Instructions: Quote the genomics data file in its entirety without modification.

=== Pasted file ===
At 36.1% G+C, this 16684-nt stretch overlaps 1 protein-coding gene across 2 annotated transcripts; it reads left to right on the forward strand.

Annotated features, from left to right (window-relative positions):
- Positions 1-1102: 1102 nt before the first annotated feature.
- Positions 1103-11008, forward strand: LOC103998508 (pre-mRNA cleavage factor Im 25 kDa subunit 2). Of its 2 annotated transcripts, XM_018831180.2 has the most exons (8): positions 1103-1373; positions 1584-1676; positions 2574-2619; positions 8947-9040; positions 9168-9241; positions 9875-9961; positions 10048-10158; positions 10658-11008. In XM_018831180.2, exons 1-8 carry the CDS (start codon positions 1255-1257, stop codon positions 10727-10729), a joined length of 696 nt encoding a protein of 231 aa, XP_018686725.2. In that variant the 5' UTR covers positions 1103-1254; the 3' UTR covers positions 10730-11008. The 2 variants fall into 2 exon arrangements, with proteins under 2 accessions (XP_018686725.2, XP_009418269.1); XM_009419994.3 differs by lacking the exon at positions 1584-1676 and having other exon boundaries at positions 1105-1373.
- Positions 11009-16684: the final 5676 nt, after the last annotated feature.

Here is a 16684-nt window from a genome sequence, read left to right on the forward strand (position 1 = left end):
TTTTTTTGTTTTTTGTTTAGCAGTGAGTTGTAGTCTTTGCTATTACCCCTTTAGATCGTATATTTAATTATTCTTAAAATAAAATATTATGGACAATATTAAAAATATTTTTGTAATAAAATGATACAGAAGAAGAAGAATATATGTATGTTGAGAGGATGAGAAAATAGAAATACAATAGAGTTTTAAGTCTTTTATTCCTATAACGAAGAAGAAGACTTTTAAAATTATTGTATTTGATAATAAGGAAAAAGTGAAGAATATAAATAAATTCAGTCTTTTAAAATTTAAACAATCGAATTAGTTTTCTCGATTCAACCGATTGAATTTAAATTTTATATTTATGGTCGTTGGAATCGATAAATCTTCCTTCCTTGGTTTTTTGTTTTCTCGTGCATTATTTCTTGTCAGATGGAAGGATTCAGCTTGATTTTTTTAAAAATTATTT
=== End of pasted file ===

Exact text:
At 36.1% G+C, this 16684-nt stretch overlaps 1 protein-coding gene across 2 annotated transcripts; it reads left to right on the forward strand.

Annotated features, from left to right (window-relative positions):
- Positions 1-1102: 1102 nt before the first annotated feature.
- Positions 1103-11008, forward strand: LOC103998508 (pre-mRNA cleavage factor Im 25 kDa subunit 2). Of its 2 annotated transcripts, XM_018831180.2 has the most exons (8): positions 1103-1373; positions 1584-1676; positions 2574-2619; positions 8947-9040; positions 9168-9241; positions 9875-9961; positions 10048-10158; positions 10658-11008. In XM_018831180.2, exons 1-8 carry the CDS (start codon positions 1255-1257, stop codon positions 10727-10729), a joined length of 696 nt encoding a protein of 231 aa, XP_018686725.2. In that variant the 5' UTR covers positions 1103-1254; the 3' UTR covers positions 10730-11008. The 2 variants fall into 2 exon arrangements, with proteins under 2 accessions (XP_018686725.2, XP_009418269.1); XM_009419994.3 differs by lacking the exon at positions 1584-1676 and having other exon boundaries at positions 1105-1373.
- Positions 11009-16684: the final 5676 nt, after the last annotated feature.

Here is a 16684-nt window from a genome sequence, read left to right on the forward strand (position 1 = left end):
TTTTTTTGTTTTTTGTTTAGCAGTGAGTTGTAGTCTTTGCTATTACCCCTTTAGATCGTATATTTAATTATTCTTAAAATAAAATATTATGGACAATATTAAAAATATTTTTGTAATAAAATGATACAGAAGAAGAAGAATATATGTATGTTGAGAGGATGAGAAAATAGAAATACAATAGAGTTTTAAGTCTTTTATTCCTATAACGAAGAAGAAGACTTTTAAAATTATTGTATTTGATAATAAGGAAAAAGTGAAGAATATAAATAAATTCAGTCTTTTAAAATTTAAACAATCGAATTAGTTTTCTCGATTCAACCGATTGAATTTAAATTTTATATTTATGGTCGTTGGAATCGATAAATCTTCCTTCCTTGGTTTTTTGTTTTCTCGTGCATTATTTCTTGTCAGATGGAAGGATTCAGCTTGATTTTTTTAAAAATTATTT